For example, on the second night of my visit, we watched for the lunar eclipse that most of the country was waiting for. It was cloudy; we never saw it. It didn't matter to me. And later, when I drove her home and made the 4-mile trek back to my hotel, I sort of got lost —both in bliss and along the road. The trip was a straight line from her home to the hotel. A three-year-old who was able to connect dot-to-dot puzzles could figure out the path. But, I failed and I forgot where the turn was. Never mind the hotel is four stories tall and has signage and lights. I missed that. When I did find the correct turn, I pulled into the wrong lane and, when seeing a car heading for me, I drove over a median helter-skelter like, thumping over curbs, drawing the wrath of those who knew how to drive and embarrassing myself all the while bearing a goofy grin.

It was that kind of week. Blissful. We went to see a lighthouse and a beach and I took a bunch of pictures. It was the first real vacation I've had in more than 15 years. We also watched movies and on Tuesday, the last night I was there, we saw Shrek. Those of you who have kids know the movie. I've never seen it. The premise of the 2001 cartoon film is an ogre who lives alone in a swamp. His solitude is interrupted when he and a talking donkey are enlisted to rescue a princess. In the end, Shrek wins the princess and finds friends, all by leaving the swamp.

Later, as we talked about the week we had, she noted that I had “left the swamp,” after I said I broke from the routine of my own world and ventured out. I was glad I did.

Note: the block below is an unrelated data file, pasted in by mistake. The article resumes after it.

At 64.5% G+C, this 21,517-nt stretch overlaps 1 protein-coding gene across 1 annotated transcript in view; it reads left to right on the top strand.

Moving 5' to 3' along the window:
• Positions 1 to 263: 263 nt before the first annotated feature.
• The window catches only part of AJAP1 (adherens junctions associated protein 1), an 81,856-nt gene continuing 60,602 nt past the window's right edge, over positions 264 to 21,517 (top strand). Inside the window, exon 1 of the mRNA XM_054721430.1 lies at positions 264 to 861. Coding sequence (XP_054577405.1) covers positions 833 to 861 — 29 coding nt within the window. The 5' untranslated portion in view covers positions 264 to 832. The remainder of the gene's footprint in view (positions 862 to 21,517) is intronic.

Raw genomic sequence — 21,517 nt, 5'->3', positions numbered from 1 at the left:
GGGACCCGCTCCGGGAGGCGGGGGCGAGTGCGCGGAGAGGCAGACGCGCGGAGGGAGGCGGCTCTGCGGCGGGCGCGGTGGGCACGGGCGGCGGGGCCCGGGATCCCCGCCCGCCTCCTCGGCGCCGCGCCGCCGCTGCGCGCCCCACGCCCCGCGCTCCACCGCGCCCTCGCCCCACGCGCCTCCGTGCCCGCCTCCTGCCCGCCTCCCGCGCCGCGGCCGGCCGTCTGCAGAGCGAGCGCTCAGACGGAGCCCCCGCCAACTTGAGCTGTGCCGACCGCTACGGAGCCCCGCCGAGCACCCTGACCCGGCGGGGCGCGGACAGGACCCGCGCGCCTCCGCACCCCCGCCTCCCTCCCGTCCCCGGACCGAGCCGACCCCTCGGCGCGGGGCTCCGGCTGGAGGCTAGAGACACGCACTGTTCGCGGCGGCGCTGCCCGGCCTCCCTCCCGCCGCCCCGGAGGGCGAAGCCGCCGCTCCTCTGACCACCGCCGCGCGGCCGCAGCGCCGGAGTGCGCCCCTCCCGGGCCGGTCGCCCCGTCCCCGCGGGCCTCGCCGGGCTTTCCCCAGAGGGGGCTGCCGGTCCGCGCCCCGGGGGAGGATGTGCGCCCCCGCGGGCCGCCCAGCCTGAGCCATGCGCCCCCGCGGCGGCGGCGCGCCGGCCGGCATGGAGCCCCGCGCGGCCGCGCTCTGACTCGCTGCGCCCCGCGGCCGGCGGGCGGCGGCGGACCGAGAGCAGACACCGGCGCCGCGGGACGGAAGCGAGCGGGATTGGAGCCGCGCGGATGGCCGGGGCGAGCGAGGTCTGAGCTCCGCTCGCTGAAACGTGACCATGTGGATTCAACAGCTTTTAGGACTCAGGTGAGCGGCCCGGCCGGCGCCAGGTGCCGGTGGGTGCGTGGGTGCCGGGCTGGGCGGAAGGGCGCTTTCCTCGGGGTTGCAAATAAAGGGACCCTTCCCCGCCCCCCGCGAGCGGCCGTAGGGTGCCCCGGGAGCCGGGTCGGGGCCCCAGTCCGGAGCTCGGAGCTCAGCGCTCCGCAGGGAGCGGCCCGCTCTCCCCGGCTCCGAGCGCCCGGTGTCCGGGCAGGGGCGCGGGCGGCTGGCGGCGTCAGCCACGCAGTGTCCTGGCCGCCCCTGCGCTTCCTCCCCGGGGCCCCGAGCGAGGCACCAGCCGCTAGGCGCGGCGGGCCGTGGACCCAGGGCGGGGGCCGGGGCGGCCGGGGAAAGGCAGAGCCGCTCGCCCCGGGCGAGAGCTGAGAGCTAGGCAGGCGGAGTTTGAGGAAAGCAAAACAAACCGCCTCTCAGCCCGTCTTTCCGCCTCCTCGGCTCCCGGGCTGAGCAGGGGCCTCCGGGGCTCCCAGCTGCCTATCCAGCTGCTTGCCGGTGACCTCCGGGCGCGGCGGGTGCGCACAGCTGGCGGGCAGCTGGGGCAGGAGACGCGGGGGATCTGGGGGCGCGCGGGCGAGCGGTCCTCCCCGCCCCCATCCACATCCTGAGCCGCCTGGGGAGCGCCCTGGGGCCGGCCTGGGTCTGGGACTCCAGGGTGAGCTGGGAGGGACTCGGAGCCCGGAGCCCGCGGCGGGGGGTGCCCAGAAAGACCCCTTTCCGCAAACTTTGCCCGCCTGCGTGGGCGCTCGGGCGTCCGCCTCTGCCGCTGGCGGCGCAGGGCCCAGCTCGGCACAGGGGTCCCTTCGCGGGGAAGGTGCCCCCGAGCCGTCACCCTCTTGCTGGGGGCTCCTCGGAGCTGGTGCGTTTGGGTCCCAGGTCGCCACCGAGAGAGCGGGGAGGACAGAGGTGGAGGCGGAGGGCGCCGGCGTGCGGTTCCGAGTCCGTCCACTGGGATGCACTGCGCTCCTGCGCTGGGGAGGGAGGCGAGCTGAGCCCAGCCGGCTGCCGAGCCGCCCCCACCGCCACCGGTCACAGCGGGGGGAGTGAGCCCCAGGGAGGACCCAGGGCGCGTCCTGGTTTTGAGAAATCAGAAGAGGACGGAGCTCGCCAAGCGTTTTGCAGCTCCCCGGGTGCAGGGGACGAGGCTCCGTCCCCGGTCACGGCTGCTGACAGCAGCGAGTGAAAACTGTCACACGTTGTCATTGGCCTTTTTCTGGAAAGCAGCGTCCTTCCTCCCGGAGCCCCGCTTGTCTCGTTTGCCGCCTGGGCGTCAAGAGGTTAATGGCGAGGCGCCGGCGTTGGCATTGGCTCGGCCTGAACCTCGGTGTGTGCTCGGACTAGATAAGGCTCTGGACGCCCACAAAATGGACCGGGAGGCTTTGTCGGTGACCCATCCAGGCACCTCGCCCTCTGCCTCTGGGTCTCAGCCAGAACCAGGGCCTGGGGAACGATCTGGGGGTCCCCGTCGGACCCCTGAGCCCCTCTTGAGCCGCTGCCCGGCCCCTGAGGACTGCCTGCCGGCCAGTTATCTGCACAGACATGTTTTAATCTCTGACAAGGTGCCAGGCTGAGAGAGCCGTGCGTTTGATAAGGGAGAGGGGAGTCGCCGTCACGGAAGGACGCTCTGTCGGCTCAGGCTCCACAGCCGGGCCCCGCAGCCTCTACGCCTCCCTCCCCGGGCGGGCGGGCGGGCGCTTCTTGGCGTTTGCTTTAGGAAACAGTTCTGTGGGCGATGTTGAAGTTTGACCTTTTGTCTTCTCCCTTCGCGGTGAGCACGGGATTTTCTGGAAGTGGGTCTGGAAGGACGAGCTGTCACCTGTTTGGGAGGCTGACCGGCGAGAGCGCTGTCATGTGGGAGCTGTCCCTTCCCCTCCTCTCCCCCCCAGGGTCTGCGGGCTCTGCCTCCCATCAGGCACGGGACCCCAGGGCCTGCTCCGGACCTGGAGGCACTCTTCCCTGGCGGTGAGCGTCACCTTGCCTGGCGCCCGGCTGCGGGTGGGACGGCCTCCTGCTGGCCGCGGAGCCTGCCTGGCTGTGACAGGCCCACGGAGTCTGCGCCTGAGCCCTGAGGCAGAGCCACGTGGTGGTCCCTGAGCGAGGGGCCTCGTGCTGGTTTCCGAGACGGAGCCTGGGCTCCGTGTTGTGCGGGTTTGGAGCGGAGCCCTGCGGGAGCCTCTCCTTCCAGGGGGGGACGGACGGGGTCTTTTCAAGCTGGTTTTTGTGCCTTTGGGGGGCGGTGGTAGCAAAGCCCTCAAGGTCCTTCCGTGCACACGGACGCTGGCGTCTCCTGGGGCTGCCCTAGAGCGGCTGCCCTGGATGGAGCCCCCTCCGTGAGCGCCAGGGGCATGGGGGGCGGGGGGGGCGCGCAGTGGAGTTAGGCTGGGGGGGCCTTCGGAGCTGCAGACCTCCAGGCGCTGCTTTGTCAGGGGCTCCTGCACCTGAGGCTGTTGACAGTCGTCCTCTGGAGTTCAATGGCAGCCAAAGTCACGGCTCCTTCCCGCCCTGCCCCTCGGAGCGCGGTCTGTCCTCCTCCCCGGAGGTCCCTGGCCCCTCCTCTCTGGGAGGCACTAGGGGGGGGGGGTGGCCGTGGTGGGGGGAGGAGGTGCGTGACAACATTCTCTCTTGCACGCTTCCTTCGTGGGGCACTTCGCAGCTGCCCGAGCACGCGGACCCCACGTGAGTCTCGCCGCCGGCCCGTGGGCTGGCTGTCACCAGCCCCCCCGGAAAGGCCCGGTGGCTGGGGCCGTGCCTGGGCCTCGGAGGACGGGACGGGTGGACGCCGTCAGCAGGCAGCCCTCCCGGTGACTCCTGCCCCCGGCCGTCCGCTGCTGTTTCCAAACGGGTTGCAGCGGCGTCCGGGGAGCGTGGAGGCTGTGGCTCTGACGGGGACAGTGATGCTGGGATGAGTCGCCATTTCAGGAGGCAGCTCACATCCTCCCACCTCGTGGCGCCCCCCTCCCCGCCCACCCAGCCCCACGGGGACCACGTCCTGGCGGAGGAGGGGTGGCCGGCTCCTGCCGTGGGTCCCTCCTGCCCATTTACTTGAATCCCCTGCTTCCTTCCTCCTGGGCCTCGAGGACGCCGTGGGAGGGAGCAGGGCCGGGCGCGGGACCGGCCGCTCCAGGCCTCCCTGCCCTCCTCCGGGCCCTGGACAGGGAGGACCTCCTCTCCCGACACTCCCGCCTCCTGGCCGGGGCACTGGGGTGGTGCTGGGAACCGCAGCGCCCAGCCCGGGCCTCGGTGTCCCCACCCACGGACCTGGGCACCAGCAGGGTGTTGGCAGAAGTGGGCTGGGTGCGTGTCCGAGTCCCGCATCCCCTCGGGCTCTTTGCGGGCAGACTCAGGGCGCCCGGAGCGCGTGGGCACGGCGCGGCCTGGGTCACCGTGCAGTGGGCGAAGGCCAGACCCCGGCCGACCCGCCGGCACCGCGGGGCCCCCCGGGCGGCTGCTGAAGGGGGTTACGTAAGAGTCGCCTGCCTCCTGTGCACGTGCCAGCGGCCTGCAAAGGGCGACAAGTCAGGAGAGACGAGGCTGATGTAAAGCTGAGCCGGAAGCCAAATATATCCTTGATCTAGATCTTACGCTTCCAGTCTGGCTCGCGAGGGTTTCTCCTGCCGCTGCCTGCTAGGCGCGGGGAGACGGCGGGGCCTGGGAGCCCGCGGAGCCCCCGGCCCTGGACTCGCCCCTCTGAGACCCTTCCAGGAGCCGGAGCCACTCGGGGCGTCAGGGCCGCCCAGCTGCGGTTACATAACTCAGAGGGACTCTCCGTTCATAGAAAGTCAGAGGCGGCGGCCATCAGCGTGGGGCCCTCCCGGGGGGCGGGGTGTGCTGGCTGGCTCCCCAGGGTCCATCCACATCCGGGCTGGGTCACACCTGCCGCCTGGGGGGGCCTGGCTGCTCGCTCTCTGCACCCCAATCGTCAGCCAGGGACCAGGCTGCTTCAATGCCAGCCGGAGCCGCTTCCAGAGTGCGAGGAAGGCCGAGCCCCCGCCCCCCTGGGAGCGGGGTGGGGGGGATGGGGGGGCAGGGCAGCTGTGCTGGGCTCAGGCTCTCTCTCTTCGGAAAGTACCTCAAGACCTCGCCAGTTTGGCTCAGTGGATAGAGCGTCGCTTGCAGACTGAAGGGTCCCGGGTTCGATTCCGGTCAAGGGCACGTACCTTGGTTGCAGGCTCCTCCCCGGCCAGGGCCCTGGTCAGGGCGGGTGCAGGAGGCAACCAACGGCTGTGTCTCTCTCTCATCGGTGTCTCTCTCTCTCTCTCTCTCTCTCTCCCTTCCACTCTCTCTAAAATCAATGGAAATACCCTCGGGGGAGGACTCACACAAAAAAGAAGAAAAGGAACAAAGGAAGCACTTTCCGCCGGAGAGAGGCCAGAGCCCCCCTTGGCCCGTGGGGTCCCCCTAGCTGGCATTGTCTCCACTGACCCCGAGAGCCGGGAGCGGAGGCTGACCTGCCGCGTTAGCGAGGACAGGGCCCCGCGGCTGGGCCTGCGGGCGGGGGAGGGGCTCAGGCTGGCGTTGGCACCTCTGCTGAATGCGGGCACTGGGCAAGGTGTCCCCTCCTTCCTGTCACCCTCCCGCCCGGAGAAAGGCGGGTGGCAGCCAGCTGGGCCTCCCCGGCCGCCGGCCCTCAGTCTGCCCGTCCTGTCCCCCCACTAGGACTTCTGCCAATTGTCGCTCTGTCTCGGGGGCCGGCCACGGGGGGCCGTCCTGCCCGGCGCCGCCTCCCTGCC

I used to play whatever APBA replay I was doing constantly, often rolling four, five, six games a day. Others have lives — families, kids, friends — that keep them from playing as much. But I didn't. Until now.

The dice sat quietly on the table at home, unrolled for a week while I was away, the longest spell I've gone without tossing a game for quite a while. When I returned from my trip, the game was there waiting patiently, like it always does. And, after driving nine hours, unloading my car, going to the grocery to stock up on water and returning, I picked up the APBA dice, got the team cards out for the next contest and, in the stillness of the late night and the feeling of the road still in me, I rolled the game.

This time, though, it wasn't to escape, but instead to rejoice.